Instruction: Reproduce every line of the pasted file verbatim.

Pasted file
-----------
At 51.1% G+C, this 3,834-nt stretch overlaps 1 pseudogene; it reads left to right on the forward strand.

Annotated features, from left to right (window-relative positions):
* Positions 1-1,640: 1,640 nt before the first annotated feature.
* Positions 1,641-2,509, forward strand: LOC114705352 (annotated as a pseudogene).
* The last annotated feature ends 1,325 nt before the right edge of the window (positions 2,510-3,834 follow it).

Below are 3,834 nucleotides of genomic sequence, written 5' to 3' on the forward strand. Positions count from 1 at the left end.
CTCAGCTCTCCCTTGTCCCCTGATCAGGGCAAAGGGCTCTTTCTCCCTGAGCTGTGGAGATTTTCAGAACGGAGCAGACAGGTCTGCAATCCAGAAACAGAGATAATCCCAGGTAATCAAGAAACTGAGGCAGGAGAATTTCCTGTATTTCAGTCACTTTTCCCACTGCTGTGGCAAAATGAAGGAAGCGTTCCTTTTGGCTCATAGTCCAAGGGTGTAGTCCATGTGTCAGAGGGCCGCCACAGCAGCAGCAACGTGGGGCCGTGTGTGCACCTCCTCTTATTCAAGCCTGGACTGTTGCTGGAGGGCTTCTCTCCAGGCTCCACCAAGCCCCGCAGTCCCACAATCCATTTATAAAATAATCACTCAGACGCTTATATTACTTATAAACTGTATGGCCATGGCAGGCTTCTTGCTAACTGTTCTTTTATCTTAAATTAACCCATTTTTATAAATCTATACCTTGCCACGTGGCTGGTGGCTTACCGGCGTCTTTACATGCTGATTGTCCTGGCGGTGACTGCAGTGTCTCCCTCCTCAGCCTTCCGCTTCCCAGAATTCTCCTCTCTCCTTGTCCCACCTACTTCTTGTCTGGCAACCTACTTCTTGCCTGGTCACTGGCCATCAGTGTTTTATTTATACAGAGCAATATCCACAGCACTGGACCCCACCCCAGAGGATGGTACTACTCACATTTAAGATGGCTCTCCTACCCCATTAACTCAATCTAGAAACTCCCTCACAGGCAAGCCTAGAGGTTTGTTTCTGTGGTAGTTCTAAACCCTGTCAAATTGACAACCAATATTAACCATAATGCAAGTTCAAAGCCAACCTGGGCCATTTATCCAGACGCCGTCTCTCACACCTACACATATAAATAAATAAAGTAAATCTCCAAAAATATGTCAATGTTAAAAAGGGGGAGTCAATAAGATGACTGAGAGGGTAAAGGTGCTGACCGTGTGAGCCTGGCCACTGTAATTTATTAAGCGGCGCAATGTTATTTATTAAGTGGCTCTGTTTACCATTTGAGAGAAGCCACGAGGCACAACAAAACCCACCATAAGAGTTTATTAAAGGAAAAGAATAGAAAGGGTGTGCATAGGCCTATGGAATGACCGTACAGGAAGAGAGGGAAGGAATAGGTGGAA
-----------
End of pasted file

At 51.1% G+C, this 3,834-nt stretch overlaps 1 pseudogene; it reads left to right on the forward strand.

Annotated features, from left to right (window-relative positions):
* Positions 1-1,640: 1,640 nt before the first annotated feature.
* Positions 1,641-2,509, forward strand: LOC114705352 (annotated as a pseudogene).
* The last annotated feature ends 1,325 nt before the right edge of the window (positions 2,510-3,834 follow it).

Below are 3,834 nucleotides of genomic sequence, written 5' to 3' on the forward strand. Positions count from 1 at the left end.
CTCAGCTCTCCCTTGTCCCCTGATCAGGGCAAAGGGCTCTTTCTCCCTGAGCTGTGGAGATTTTCAGAACGGAGCAGACAGGTCTGCAATCCAGAAACAGAGATAATCCCAGGTAATCAAGAAACTGAGGCAGGAGAATTTCCTGTATTTCAGTCACTTTTCCCACTGCTGTGGCAAAATGAAGGAAGCGTTCCTTTTGGCTCATAGTCCAAGGGTGTAGTCCATGTGTCAGAGGGCCGCCACAGCAGCAGCAACGTGGGGCCGTGTGTGCACCTCCTCTTATTCAAGCCTGGACTGTTGCTGGAGGGCTTCTCTCCAGGCTCCACCAAGCCCCGCAGTCCCACAATCCATTTATAAAATAATCACTCAGACGCTTATATTACTTATAAACTGTATGGCCATGGCAGGCTTCTTGCTAACTGTTCTTTTATCTTAAATTAACCCATTTTTATAAATCTATACCTTGCCACGTGGCTGGTGGCTTACCGGCGTCTTTACATGCTGATTGTCCTGGCGGTGACTGCAGTGTCTCCCTCCTCAGCCTTCCGCTTCCCAGAATTCTCCTCTCTCCTTGTCCCACCTACTTCTTGTCTGGCAACCTACTTCTTGCCTGGTCACTGGCCATCAGTGTTTTATTTATACAGAGCAATATCCACAGCACTGGACCCCACCCCAGAGGATGGTACTACTCACATTTAAGATGGCTCTCCTACCCCATTAACTCAATCTAGAAACTCCCTCACAGGCAAGCCTAGAGGTTTGTTTCTGTGGTAGTTCTAAACCCTGTCAAATTGACAACCAATATTAACCATAATGCAAGTTCAAAGCCAACCTGGGCCATTTATCCAGACGCCGTCTCTCACACCTACACATATAAATAAATAAAGTAAATCTCCAAAAATATGTCAATGTTAAAAAGGGGGAGTCAATAAGATGACTGAGAGGGTAAAGGTGCTGACCGTGTGAGCCTGGCCACTGTAATTTATTAAGCGGCGCAATGTTATTTATTAAGTGGCTCTGTTTACCATTTGAGAGAAGCCACGAGGCACAACAAAACCCACCATAAGAGTTTATTAAAGGAAAAGAATAGAAAGGGTGTGCATAGGCCTATGGAATGACCGTACAGGAAGAGAGGGAAGGAATAGGTGGAA